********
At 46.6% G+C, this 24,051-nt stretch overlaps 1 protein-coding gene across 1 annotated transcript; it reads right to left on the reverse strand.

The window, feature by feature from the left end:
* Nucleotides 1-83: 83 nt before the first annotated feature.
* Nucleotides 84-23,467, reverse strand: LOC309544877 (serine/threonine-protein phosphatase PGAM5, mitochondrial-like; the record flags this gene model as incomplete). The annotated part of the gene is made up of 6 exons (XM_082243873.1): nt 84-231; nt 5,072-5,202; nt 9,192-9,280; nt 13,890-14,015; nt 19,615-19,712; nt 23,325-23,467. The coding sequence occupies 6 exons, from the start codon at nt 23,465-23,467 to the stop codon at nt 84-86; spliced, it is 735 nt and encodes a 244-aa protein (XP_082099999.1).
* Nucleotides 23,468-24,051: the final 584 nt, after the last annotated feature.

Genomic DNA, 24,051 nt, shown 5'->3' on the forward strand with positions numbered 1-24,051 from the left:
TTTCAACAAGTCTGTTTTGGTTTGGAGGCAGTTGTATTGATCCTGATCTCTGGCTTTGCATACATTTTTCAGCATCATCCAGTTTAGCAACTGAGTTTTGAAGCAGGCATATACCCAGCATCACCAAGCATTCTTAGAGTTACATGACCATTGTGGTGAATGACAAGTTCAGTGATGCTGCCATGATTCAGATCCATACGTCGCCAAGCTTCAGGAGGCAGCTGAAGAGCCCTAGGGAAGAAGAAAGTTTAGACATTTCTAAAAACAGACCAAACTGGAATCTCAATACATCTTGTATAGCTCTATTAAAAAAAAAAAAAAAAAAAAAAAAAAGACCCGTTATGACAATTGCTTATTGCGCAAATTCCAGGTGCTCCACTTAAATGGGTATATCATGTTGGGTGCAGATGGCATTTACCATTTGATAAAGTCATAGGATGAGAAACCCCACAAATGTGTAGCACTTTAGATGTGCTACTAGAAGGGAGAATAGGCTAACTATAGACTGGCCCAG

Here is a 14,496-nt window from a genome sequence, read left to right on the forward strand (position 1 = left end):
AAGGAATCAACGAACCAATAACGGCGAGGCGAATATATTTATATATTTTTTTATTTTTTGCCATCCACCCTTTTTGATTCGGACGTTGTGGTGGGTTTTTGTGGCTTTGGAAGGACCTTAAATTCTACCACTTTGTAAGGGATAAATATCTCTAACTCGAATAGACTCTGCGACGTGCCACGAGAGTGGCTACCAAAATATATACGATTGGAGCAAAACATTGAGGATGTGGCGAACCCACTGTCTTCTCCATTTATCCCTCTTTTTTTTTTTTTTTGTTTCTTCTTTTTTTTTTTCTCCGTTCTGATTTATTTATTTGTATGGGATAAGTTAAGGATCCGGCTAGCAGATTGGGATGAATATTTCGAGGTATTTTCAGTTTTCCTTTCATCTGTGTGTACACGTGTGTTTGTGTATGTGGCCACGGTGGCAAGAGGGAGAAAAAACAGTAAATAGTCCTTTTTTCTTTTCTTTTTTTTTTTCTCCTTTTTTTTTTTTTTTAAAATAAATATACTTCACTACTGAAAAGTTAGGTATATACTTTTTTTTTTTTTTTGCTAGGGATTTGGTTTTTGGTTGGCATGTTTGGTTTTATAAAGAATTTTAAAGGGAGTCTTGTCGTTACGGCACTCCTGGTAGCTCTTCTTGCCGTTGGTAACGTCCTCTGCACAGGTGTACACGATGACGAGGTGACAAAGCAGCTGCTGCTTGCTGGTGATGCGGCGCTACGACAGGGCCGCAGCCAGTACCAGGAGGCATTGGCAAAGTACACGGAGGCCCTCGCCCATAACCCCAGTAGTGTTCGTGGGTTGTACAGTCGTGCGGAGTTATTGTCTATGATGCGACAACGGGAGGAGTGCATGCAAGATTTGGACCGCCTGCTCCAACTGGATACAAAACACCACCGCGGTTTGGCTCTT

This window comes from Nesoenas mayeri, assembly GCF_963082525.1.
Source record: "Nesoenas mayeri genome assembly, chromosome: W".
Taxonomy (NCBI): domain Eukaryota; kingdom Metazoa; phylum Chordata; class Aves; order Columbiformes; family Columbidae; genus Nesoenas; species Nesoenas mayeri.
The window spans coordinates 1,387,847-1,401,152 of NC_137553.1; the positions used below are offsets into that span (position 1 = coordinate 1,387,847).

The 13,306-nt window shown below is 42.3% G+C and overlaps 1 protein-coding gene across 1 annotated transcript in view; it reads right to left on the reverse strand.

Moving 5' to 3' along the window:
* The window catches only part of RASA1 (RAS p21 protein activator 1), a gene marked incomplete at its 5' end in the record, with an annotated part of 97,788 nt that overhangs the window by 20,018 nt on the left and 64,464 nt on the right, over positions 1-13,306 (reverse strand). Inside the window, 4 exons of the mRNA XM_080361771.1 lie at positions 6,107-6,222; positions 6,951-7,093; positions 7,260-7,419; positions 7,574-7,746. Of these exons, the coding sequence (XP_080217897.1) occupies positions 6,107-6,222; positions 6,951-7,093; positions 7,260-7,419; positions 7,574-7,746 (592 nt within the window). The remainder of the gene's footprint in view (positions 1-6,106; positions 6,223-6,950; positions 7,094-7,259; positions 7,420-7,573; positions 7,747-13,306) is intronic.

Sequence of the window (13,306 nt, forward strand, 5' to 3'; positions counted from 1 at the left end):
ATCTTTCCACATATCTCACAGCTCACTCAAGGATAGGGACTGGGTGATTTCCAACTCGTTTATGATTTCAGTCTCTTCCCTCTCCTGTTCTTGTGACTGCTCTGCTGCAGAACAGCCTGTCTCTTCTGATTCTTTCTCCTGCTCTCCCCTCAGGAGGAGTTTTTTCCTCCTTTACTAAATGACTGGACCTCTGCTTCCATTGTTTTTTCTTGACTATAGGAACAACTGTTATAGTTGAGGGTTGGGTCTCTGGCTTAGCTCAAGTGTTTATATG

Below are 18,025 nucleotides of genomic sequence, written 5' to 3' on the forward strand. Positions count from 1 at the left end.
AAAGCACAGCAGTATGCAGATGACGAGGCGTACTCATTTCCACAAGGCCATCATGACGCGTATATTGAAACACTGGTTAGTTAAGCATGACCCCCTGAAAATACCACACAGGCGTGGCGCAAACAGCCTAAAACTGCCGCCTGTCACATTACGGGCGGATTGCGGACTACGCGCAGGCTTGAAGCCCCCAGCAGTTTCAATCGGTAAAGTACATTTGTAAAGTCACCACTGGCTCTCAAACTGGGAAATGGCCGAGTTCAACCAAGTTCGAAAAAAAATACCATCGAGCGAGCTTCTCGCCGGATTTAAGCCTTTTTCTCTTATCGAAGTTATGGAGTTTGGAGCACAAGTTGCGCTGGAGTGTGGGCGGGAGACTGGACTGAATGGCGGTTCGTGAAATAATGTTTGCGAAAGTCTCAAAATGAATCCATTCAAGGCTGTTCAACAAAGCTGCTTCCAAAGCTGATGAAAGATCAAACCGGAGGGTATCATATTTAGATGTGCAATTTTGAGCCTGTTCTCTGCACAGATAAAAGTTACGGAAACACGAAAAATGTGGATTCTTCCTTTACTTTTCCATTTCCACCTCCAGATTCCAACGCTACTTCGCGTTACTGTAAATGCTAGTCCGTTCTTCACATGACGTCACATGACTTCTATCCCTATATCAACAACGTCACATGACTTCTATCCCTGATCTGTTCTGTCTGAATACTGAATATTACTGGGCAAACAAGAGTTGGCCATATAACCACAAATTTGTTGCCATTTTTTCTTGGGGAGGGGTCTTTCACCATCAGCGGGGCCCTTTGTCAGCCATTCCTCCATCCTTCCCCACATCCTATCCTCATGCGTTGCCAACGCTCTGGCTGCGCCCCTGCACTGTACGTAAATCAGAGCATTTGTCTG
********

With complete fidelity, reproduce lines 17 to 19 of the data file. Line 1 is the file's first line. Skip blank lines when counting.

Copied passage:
Sequence of the window (13,306 nt, forward strand, 5' to 3'; positions counted from 1 at the left end):
ATCTTTCCACATATCTCACAGCTCACTCAAGGATAGGGACTGGGTGATTTCCAACTCGTTTATGATTTCAGTCTCTTCCCTCTCCTGTTCTTGTGACTGCTCTGCTGCAGAACAGCCTGTCTCTTCTGATTCTTTCTCCTGCTCTCCCCTCAGGAGGAGTTTTTTCCTCCTTTACTAAATGACTGGACCTCTGCTTCCATTGTTTTTTCTTGACTATAGGAACAACTGTTATAGTTGAGGGTTGGGTCTCTGGCTTAGCTCAAGTGTTTATATG

Below are 18,025 nucleotides of genomic sequence, written 5' to 3' on the forward strand. Positions count from 1 at the left end.